USUALLY, THAI NAMES are pretty long — four, five syllables, or even more. In fact, my father changed his last name to Ritnimit, which means "power of vision" in Thai.
After becoming a Christian in Thailand, my father became disillusioned with his birth name, Liewudomsinchai, because of its meaning; a name that meant "worldly wealth" didn't have resonance for him and he wanted another that represented his new values.
Before even coming to the U.S., Thai government officials told him that he needed to submit five unique names that Thailand did not officially have on public record, and that they would pick one. And so out of their deliberations, Ritnimit was decreed. Whether it was a detailed process of research or eenie-meenie-miney-mo is unclear, but the rest is history. From that moment on, we had a name that set us apart in my father's homeland, and most definitely apart from folks in my mom's white, Midwestern world and the U.S.
Sure, my dad could have kept his birth name and shortened it to Liew or Liu, but that wouldn't represent a unique, Thai spiritual significance. Sure, we'd have thousands of folks in Asia and beyond with the same name, but were we looking to be set apart or be included? Maybe both.
Were we looking to be set apart or be included? Maybe both.
My somewhat Asian eyes, dark hair, and olive complexion helped set me apart from my white family and friends, and being about 6 feet tall with semi-white facial features set me apart from my Asian family and friends. In either context, I didn't quite blend in, and while I didn't necessarily stick out like a sore thumb, I definitely felt like I belonged to a different category.
The biblical theme of name changes actually runs through both the Old and New Testaments. Besides Abraham and Sarah, there's Jacob and Simon, among others. God seems to be setting people apart from a previous identity and way of being into something new, as part of a slow unfolding of God's will. There are plenty of folks who are transformed by God without having a name change, but those whose names are changed are often pilgrims making their way through this world to God's promise — at times an external, physical journey, and all the while, a relational one.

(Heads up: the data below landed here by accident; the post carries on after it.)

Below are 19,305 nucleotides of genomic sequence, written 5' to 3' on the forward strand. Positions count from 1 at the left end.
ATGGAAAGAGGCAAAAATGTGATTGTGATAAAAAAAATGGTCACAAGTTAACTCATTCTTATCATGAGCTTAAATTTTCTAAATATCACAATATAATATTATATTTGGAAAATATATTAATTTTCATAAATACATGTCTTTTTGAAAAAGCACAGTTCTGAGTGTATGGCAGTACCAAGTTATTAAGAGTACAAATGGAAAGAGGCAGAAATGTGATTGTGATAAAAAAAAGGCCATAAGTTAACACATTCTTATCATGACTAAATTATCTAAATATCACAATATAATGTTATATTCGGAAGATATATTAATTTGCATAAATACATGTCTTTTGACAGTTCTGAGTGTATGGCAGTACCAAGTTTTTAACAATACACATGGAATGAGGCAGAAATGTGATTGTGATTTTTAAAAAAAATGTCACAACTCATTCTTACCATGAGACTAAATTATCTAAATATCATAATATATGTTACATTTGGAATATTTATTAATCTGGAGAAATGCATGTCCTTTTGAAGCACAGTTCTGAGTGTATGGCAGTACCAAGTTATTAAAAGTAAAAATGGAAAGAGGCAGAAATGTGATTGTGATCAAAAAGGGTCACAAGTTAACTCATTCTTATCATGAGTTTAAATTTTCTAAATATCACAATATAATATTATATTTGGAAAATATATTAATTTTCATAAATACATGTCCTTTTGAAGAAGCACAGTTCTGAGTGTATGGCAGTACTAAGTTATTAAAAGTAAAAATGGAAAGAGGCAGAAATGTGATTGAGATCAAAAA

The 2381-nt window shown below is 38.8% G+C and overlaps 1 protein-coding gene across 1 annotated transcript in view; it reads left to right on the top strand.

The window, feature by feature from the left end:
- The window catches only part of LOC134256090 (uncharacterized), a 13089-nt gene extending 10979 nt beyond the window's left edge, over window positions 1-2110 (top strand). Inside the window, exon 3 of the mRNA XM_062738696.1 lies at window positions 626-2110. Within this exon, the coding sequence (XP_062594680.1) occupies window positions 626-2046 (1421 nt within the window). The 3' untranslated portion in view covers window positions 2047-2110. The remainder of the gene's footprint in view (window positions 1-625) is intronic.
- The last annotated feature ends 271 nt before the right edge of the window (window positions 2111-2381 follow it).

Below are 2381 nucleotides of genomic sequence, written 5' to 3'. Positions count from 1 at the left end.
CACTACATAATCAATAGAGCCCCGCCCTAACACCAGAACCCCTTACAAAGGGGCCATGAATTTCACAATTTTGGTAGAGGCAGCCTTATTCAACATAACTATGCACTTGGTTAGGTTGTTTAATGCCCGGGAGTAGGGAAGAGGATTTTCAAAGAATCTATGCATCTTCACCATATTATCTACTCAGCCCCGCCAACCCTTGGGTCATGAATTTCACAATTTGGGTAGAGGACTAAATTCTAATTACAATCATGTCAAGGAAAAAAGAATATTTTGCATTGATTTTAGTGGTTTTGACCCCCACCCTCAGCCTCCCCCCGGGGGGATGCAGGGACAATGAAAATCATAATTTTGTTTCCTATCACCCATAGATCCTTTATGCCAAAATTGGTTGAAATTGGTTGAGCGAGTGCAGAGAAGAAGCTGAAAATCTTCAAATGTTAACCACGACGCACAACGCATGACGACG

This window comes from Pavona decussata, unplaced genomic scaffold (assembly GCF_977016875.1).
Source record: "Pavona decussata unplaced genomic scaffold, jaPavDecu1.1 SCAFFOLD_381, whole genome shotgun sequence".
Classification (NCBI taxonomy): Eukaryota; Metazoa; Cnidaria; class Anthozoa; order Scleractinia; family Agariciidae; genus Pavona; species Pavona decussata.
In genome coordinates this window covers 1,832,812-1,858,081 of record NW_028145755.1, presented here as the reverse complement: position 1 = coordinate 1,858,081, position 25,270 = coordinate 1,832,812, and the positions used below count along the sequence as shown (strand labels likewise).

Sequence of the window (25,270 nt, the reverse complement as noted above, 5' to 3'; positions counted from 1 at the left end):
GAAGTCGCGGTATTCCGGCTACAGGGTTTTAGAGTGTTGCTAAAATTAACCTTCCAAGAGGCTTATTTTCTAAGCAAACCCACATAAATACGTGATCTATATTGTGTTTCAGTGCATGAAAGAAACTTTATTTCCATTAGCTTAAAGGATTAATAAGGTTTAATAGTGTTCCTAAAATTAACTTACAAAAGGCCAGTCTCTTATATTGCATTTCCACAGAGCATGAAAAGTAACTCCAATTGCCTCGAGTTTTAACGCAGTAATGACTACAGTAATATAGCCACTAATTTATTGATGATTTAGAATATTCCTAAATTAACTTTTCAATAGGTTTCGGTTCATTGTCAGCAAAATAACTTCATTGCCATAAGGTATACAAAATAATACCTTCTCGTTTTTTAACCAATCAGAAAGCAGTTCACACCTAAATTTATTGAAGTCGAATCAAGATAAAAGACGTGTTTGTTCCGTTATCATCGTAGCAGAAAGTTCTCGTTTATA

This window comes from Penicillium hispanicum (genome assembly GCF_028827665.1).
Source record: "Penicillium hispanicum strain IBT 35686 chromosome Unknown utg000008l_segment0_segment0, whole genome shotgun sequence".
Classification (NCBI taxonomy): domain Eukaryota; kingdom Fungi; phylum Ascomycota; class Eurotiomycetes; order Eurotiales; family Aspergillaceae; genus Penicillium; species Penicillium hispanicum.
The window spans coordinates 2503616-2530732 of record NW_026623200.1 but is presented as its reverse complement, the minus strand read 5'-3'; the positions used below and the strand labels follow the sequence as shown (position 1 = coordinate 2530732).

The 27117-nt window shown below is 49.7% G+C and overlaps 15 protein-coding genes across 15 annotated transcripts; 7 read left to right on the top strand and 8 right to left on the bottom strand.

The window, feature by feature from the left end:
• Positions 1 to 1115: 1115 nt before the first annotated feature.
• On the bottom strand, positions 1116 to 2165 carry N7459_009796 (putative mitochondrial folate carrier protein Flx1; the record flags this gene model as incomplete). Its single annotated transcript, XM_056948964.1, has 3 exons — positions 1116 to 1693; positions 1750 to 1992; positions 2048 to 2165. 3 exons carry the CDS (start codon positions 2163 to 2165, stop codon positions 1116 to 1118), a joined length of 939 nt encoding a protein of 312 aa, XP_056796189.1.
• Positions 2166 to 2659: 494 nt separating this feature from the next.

As Asian Americans, we too are in between worlds, neither fully here nor there. We or our family members left a homeland to come to a new land seeking a better life, and despite the rocky terrain of integration, this liminal state is a rich backdrop for connecting with God's narrative of seeking a new family and promised land where we are planted.
As Asian Americans, we too are in between worlds, neither fully here nor there.
Due to the vast melting pot of cultures, growing up in Los Angeles has been orientating. It's also been comforting, because my Asian American identity is not unusual. I've met and befriended folks from all over the world; the cultural plate tectonics here divide, press against, and merge to provide a unique cultural setting where one can belong in diversity rather than homogeneity, even if it is unsettling at times. There are still moments of feeling like a minority, but there's comfort in knowing that I'm not alone in those feelings.
Ever since childhood, I had an intuitive feeling that I belonged to a different multicultural, multiethnic tribe than that of my family of origin. This tribe has materialized here in Southern California. Whether they be students studying abroad, kids from mixed marriages, missionary kids or other kids who grew up abroad, or just people moving here from another place, I feel kinship in the shared experience of challenging identity integration and being misunderstood. As I've become older, this tribe has become a place of belonging for me.